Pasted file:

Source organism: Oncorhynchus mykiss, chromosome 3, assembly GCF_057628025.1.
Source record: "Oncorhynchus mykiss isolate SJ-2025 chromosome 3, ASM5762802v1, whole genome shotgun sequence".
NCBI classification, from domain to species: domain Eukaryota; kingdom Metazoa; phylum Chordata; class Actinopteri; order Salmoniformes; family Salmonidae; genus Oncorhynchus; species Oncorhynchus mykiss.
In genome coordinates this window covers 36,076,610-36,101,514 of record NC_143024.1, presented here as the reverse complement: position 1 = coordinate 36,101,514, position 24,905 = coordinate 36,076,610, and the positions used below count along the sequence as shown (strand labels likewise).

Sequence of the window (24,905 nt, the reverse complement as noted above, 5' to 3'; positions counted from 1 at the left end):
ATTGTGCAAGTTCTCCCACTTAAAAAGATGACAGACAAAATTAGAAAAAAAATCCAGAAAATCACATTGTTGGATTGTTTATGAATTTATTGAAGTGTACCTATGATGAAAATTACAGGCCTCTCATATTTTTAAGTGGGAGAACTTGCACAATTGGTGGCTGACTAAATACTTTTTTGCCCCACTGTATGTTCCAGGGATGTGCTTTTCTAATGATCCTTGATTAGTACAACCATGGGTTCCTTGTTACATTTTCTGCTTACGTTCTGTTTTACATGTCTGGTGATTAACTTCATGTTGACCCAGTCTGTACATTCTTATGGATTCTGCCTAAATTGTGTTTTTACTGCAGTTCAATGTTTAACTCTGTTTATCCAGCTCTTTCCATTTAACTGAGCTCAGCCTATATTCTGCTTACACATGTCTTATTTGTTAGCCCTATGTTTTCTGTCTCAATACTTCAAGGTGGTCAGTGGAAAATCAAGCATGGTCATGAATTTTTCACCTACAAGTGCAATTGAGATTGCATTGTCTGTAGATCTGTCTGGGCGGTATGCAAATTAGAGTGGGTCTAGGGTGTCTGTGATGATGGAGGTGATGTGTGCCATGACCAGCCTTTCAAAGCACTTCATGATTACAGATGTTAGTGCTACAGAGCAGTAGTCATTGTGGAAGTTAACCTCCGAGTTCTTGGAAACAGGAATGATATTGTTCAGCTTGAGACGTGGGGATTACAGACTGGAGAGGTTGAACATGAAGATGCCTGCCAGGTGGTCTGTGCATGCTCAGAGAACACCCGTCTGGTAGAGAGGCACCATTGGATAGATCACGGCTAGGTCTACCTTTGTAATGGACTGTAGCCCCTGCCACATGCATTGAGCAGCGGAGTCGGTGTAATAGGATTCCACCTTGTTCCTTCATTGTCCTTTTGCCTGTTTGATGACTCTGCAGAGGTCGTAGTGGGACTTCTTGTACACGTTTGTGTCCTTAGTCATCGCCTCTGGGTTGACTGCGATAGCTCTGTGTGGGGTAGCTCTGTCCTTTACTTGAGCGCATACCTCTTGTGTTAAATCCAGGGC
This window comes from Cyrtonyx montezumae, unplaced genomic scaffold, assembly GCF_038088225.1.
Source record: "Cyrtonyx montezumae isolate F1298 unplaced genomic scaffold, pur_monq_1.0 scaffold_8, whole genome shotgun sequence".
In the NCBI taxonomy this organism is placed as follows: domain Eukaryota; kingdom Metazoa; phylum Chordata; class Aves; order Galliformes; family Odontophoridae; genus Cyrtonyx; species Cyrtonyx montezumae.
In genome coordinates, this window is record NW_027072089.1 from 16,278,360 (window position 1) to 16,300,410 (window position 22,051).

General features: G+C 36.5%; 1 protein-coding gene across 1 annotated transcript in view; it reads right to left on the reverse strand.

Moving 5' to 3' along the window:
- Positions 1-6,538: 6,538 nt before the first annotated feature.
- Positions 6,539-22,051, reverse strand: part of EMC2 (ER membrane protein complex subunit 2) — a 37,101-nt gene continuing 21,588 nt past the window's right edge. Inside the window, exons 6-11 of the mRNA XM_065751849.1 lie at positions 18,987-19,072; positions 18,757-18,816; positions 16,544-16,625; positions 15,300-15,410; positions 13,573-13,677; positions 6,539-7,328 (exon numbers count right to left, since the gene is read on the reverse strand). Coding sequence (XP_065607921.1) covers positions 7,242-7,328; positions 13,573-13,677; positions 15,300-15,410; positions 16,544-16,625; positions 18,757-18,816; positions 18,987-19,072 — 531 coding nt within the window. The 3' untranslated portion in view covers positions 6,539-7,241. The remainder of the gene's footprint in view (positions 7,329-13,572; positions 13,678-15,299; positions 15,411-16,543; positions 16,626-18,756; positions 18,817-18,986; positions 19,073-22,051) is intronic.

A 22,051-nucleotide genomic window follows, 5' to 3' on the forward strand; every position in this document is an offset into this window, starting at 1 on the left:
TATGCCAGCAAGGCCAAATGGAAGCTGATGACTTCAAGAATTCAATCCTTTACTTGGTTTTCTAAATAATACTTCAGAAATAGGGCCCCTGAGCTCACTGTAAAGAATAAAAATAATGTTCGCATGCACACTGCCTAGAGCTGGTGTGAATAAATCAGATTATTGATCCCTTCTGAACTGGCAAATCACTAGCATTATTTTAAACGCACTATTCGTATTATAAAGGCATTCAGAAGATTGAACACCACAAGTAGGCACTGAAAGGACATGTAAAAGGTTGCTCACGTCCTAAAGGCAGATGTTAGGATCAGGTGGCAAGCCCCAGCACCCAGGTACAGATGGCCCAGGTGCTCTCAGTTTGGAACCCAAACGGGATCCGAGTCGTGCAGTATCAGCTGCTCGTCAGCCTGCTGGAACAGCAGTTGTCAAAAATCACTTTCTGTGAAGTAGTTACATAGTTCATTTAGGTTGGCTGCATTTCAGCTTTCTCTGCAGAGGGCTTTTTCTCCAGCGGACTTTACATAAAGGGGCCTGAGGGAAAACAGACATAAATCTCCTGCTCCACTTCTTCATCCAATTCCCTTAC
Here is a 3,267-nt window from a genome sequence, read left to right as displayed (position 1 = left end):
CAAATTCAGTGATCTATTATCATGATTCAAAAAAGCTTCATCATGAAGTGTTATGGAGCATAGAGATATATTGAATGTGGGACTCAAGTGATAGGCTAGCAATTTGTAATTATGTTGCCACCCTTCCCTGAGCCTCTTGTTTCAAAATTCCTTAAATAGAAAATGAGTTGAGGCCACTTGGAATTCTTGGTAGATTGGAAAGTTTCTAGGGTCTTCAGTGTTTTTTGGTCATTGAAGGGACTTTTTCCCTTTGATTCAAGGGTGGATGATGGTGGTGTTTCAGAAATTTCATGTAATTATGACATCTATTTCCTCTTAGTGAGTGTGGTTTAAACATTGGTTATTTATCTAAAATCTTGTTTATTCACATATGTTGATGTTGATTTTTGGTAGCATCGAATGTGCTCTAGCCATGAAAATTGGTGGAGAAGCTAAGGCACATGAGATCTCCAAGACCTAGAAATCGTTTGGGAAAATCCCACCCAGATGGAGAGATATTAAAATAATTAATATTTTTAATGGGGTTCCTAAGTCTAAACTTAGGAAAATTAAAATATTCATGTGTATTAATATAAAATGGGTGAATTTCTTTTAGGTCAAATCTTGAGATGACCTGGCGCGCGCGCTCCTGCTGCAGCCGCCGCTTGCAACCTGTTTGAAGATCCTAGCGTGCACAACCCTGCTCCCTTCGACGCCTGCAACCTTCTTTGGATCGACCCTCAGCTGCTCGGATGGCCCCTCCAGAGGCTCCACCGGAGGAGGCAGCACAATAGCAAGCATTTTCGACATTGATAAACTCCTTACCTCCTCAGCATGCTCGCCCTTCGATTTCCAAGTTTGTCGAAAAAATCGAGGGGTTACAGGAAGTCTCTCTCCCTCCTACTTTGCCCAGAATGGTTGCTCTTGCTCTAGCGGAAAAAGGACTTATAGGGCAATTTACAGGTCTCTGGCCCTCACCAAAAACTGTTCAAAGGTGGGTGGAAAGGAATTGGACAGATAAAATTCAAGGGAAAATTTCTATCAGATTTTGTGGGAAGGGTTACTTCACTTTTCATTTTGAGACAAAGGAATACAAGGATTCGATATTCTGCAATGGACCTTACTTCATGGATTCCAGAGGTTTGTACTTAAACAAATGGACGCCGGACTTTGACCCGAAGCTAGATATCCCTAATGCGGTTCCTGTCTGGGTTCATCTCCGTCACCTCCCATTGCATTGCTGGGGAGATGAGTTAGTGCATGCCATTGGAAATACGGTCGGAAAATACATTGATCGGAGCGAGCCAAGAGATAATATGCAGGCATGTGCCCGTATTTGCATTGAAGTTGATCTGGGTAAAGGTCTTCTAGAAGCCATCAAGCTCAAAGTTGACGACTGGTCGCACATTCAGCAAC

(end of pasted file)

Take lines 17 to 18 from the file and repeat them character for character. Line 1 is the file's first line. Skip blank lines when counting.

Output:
Here is a 3,267-nt window from a genome sequence, read left to right as displayed (position 1 = left end):
CAAATTCAGTGATCTATTATCATGATTCAAAAAAGCTTCATCATGAAGTGTTATGGAGCATAGAGATATATTGAATGTGGGACTCAAGTGATAGGCTAGCAATTTGTAATTATGTTGCCACCCTTCCCTGAGCCTCTTGTTTCAAAATTCCTTAAATAGAAAATGAGTTGAGGCCACTTGGAATTCTTGGTAGATTGGAAAGTTTCTAGGGTCTTCAGTGTTTTTTGGTCATTGAAGGGACTTTTTCCCTTTGATTCAAGGGTGGATGATGGTGGTGTTTCAGAAATTTCATGTAATTATGACATCTATTTCCTCTTAGTGAGTGTGGTTTAAACATTGGTTATTTATCTAAAATCTTGTTTATTCACATATGTTGATGTTGATTTTTGGTAGCATCGAATGTGCTCTAGCCATGAAAATTGGTGGAGAAGCTAAGGCACATGAGATCTCCAAGACCTAGAAATCGTTTGGGAAAATCCCACCCAGATGGAGAGATATTAAAATAATTAATATTTTTAATGGGGTTCCTAAGTCTAAACTTAGGAAAATTAAAATATTCATGTGTATTAATATAAAATGGGTGAATTTCTTTTAGGTCAAATCTTGAGATGACCTGGCGCGCGCGCTCCTGCTGCAGCCGCCGCTTGCAACCTGTTTGAAGATCCTAGCGTGCACAACCCTGCTCCCTTCGACGCCTGCAACCTTCTTTGGATCGACCCTCAGCTGCTCGGATGGCCCCTCCAGAGGCTCCACCGGAGGAGGCAGCACAATAGCAAGCATTTTCGACATTGATAAACTCCTTACCTCCTCAGCATGCTCGCCCTTCGATTTCCAAGTTTGTCGAAAAAATCGAGGGGTTACAGGAAGTCTCTCTCCCTCCTACTTTGCCCAGAATGGTTGCTCTTGCTCTAGCGGAAAAAGGACTTATAGGGCAATTTACAGGTCTCTGGCCCTCACCAAAAACTGTTCAAAGGTGGGTGGAAAGGAATTGGACAGATAAAATTCAAGGGAAAATTTCTATCAGATTTTGTGGGAAGGGTTACTTCACTTTTCATTTTGAGACAAAGGAATACAAGGATTCGATATTCTGCAATGGACCTTACTTCATGGATTCCAGAGGTTTGTACTTAAACAAATGGACGCCGGACTTTGACCCGAAGCTAGATATCCCTAATGCGGTTCCTGTCTGGGTTCATCTCCGTCACCTCCCATTGCATTGCTGGGGAGATGAGTTAGTGCATGCCATTGGAAATACGGTCGGAAAATACATTGATCGGAGCGAGCCAAGAGATAATATGCAGGCATGTGCCCGTATTTGCATTGAAGTTGATCTGGGTAAAGGTCTTCTAGAAGCCATCAAGCTCAAAGTTGACGACTGGTCGCACATTCAGCAAC